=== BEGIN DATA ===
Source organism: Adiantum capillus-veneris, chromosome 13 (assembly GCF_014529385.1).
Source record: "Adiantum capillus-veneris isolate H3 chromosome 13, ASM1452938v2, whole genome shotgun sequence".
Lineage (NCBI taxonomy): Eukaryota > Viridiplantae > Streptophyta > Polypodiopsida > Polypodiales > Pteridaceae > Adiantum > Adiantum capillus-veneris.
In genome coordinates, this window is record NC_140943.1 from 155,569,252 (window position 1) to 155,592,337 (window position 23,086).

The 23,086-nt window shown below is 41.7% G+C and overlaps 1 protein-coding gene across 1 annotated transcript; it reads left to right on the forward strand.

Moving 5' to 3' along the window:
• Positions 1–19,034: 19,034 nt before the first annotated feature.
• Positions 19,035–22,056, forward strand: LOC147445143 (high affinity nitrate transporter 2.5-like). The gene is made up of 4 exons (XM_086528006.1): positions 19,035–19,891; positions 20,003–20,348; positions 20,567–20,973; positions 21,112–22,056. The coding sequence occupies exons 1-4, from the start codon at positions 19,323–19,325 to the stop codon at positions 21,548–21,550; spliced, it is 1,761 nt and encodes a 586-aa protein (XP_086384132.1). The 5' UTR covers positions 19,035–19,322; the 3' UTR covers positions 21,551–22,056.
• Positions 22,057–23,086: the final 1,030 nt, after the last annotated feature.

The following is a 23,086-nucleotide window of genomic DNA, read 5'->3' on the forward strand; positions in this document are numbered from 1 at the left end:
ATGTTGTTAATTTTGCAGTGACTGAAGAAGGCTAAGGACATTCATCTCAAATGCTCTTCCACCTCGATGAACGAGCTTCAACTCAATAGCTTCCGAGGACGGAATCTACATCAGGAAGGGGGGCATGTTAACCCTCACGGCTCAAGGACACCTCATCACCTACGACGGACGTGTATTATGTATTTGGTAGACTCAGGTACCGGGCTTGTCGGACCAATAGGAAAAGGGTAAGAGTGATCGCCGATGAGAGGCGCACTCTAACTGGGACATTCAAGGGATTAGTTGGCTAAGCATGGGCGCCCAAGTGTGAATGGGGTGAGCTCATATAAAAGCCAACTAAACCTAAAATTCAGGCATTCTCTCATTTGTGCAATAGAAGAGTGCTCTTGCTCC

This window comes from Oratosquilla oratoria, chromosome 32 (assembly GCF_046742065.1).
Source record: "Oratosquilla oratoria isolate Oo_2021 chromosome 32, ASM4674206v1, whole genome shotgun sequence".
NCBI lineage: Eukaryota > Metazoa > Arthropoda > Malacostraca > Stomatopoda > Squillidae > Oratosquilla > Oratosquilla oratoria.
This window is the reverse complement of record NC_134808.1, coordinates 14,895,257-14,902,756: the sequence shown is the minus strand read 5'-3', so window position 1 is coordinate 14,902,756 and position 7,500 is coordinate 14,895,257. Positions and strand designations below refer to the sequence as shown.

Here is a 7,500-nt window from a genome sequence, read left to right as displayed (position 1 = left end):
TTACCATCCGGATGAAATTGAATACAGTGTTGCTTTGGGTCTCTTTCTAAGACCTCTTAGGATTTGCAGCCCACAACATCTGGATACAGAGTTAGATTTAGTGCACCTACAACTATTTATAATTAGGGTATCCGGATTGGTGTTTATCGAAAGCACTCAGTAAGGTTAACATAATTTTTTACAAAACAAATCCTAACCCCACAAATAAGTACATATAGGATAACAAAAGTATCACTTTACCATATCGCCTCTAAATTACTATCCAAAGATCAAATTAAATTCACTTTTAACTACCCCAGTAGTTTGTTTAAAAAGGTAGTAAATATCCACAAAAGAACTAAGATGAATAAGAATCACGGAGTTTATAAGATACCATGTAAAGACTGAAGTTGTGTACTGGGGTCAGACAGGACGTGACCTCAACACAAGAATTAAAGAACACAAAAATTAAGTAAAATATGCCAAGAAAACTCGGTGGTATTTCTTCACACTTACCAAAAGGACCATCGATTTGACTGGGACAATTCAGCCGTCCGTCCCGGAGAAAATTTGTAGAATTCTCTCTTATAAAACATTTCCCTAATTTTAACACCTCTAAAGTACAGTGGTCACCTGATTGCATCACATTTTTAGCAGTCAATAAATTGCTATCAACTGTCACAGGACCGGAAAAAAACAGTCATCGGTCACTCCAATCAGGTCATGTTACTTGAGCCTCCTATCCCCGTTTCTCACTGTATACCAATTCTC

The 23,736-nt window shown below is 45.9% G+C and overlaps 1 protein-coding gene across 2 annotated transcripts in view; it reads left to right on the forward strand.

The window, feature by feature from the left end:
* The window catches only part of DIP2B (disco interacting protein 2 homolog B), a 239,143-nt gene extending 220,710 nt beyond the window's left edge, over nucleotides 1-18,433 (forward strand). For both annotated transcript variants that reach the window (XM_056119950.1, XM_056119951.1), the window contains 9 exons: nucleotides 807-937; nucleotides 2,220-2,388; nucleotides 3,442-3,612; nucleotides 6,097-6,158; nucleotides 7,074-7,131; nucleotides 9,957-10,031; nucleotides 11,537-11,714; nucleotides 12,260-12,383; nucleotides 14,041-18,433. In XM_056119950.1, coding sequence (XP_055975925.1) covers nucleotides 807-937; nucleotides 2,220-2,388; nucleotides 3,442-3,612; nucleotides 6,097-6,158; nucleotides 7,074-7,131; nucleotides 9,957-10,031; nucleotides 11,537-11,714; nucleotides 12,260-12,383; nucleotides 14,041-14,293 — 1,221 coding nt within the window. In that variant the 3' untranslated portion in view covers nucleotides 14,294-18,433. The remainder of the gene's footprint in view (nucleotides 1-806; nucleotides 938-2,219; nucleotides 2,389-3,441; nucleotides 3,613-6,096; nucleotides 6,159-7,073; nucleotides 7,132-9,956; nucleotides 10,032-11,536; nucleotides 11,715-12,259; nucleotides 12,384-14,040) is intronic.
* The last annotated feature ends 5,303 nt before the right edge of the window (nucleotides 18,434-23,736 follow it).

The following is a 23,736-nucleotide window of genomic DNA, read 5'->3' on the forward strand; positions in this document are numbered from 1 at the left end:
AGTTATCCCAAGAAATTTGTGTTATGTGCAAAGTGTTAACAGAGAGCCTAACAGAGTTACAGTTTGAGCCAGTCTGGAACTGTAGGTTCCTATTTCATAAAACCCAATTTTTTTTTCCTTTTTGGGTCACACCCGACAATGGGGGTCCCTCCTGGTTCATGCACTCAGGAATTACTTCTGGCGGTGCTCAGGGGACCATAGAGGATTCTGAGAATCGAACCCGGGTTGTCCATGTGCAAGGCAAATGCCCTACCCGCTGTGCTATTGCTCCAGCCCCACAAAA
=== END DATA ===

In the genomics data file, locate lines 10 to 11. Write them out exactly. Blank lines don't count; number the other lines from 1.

The following is a 23,086-nucleotide window of genomic DNA, read 5'->3' on the forward strand; positions in this document are numbered from 1 at the left end:
ATGTTGTTAATTTTGCAGTGACTGAAGAAGGCTAAGGACATTCATCTCAAATGCTCTTCCACCTCGATGAACGAGCTTCAACTCAATAGCTTCCGAGGACGGAATCTACATCAGGAAGGGGGGCATGTTAACCCTCACGGCTCAAGGACACCTCATCACCTACGACGGACGTGTATTATGTATTTGGTAGACTCAGGTACCGGGCTTGTCGGACCAATAGGAAAAGGGTAAGAGTGATCGCCGATGAGAGGCGCACTCTAACTGGGACATTCAAGGGATTAGTTGGCTAAGCATGGGCGCCCAAGTGTGAATGGGGTGAGCTCATATAAAAGCCAACTAAACCTAAAATTCAGGCATTCTCTCATTTGTGCAATAGAAGAGTGCTCTTGCTCC